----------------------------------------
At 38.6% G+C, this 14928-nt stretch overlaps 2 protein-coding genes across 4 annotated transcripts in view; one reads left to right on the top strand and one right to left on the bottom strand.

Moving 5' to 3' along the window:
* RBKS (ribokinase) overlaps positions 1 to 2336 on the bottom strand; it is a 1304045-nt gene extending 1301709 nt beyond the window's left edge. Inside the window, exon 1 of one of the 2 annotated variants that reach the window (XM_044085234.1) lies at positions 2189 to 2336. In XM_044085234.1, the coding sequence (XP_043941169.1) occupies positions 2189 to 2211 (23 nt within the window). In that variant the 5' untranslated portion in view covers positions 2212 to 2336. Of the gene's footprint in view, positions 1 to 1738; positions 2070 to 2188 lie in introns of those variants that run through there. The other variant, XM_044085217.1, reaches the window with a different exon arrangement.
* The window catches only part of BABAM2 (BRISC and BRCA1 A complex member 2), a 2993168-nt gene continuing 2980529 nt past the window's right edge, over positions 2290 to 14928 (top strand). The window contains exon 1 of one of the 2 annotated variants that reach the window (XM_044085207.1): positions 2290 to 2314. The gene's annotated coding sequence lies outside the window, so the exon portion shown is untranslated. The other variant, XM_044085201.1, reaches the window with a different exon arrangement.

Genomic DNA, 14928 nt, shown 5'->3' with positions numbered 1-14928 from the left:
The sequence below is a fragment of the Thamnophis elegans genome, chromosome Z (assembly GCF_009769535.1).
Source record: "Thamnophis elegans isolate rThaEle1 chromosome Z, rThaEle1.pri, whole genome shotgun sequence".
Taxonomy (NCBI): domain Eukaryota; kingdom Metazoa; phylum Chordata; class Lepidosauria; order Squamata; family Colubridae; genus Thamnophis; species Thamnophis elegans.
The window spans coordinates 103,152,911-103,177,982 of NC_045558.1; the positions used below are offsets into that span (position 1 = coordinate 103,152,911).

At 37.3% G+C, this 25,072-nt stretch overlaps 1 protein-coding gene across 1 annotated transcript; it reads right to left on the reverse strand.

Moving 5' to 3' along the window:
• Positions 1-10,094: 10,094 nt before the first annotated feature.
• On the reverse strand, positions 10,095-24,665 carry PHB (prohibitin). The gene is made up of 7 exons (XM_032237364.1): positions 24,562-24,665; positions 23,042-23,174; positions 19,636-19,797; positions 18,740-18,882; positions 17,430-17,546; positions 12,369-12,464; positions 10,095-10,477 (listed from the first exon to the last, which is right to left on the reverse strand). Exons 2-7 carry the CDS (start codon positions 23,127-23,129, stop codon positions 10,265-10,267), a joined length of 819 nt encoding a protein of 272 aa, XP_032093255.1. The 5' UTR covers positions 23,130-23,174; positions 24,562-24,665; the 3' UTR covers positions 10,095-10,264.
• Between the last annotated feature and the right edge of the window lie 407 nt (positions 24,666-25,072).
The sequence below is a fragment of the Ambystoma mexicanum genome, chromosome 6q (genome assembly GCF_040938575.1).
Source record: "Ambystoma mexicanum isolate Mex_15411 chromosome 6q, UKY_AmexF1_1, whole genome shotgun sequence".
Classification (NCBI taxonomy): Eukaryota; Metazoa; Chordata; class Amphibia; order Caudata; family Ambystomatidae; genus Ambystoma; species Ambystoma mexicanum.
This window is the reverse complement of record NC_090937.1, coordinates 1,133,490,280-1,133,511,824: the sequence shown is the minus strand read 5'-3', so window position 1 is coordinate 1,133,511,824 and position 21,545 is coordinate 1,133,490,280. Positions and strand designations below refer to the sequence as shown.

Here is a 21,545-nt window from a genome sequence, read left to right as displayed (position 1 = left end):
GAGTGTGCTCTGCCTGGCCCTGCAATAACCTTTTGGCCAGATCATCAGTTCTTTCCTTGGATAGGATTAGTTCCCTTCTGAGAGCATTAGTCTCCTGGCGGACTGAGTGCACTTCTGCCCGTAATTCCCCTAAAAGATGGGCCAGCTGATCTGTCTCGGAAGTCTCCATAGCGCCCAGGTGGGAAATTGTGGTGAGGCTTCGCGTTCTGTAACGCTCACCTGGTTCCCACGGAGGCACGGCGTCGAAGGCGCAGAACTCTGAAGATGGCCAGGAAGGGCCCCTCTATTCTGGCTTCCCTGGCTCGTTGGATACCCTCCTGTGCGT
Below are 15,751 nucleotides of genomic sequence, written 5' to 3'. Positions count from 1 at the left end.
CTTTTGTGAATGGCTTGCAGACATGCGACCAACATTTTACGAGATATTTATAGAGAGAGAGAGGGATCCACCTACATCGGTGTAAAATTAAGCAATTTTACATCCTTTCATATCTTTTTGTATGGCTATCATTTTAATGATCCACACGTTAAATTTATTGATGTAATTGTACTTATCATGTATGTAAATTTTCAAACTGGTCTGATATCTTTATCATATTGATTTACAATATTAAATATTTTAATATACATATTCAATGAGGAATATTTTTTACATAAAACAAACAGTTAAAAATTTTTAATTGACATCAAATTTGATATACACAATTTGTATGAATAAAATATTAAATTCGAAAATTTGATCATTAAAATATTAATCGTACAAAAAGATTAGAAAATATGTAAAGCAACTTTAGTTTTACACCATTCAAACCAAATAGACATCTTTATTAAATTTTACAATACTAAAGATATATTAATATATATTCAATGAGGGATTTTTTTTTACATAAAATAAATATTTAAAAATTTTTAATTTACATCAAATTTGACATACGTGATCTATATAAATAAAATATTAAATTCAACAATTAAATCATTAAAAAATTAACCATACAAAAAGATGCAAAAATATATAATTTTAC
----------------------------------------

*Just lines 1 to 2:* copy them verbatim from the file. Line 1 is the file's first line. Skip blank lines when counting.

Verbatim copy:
At 38.6% G+C, this 14928-nt stretch overlaps 2 protein-coding genes across 4 annotated transcripts in view; one reads left to right on the top strand and one right to left on the bottom strand.

Moving 5' to 3' along the window: